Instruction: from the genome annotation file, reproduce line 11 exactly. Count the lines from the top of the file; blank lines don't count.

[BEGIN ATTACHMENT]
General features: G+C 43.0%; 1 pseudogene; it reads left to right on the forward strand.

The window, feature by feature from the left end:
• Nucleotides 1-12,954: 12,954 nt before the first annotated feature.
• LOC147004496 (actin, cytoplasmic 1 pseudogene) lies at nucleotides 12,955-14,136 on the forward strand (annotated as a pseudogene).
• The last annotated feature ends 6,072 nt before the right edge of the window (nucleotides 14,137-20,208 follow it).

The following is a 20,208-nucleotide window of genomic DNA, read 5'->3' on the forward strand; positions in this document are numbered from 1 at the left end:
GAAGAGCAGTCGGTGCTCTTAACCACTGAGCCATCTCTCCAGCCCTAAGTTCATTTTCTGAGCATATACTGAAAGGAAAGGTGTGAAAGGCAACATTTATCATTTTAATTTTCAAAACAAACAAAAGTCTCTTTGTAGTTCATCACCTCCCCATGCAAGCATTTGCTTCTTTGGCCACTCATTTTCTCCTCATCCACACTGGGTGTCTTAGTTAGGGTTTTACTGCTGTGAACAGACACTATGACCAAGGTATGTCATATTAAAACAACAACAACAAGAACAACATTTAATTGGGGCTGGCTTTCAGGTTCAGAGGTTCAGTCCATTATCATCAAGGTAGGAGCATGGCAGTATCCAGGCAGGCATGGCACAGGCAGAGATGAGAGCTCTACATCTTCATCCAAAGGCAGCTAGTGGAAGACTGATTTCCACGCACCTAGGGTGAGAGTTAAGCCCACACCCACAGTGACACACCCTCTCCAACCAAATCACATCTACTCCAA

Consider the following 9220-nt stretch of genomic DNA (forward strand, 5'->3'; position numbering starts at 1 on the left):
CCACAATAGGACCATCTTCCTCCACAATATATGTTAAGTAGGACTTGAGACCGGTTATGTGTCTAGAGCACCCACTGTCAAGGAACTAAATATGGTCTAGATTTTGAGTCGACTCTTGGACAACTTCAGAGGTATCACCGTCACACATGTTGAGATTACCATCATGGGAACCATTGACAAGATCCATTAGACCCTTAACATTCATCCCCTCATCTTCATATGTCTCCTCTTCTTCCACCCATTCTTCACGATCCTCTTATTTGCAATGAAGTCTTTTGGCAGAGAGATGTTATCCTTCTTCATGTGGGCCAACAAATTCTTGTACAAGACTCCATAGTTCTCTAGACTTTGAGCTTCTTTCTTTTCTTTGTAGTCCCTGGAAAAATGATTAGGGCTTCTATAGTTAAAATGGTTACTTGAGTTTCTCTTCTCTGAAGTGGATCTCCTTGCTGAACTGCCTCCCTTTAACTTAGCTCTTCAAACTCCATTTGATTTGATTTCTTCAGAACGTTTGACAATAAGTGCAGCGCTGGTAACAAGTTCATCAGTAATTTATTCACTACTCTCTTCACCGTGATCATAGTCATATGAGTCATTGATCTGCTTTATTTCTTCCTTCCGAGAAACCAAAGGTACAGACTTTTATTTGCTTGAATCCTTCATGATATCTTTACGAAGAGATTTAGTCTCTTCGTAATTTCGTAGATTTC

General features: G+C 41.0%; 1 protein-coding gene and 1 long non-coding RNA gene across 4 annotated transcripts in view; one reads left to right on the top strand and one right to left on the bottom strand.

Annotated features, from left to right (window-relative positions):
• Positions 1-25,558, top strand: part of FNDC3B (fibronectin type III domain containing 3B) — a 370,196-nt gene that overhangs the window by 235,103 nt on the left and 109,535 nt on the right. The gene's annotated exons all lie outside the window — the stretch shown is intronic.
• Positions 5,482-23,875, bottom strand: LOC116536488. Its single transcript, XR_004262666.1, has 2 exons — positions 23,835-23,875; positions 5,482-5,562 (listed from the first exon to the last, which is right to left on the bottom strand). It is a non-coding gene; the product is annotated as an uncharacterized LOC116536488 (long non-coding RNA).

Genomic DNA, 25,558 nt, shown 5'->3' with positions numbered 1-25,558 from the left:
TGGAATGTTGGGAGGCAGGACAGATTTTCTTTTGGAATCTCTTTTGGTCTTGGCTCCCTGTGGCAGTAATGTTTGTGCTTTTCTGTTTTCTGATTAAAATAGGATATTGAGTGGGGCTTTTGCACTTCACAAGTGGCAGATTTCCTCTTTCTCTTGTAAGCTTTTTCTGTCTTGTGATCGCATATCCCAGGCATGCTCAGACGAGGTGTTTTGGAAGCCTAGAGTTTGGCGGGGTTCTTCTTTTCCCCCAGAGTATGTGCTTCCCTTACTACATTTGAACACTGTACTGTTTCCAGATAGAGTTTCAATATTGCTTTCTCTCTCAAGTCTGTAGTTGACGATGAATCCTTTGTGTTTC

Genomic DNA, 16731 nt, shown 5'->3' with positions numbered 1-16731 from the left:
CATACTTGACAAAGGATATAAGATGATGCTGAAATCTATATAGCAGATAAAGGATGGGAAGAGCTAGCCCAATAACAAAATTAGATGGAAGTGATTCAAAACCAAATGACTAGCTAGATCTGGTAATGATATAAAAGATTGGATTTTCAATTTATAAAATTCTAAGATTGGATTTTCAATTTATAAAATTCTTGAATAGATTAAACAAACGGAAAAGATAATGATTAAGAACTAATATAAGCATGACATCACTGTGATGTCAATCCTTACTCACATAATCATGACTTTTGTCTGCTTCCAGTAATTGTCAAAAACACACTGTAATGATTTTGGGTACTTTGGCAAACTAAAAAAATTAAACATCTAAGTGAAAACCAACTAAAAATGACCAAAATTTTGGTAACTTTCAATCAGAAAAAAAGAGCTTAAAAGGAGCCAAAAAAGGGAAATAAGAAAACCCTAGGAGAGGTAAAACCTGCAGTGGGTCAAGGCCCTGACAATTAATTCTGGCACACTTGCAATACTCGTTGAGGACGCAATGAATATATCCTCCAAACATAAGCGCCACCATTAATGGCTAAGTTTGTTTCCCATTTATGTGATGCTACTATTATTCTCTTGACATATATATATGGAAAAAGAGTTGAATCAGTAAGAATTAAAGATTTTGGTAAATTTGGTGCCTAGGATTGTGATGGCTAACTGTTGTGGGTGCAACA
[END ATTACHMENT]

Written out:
Annotated features, from left to right (window-relative positions):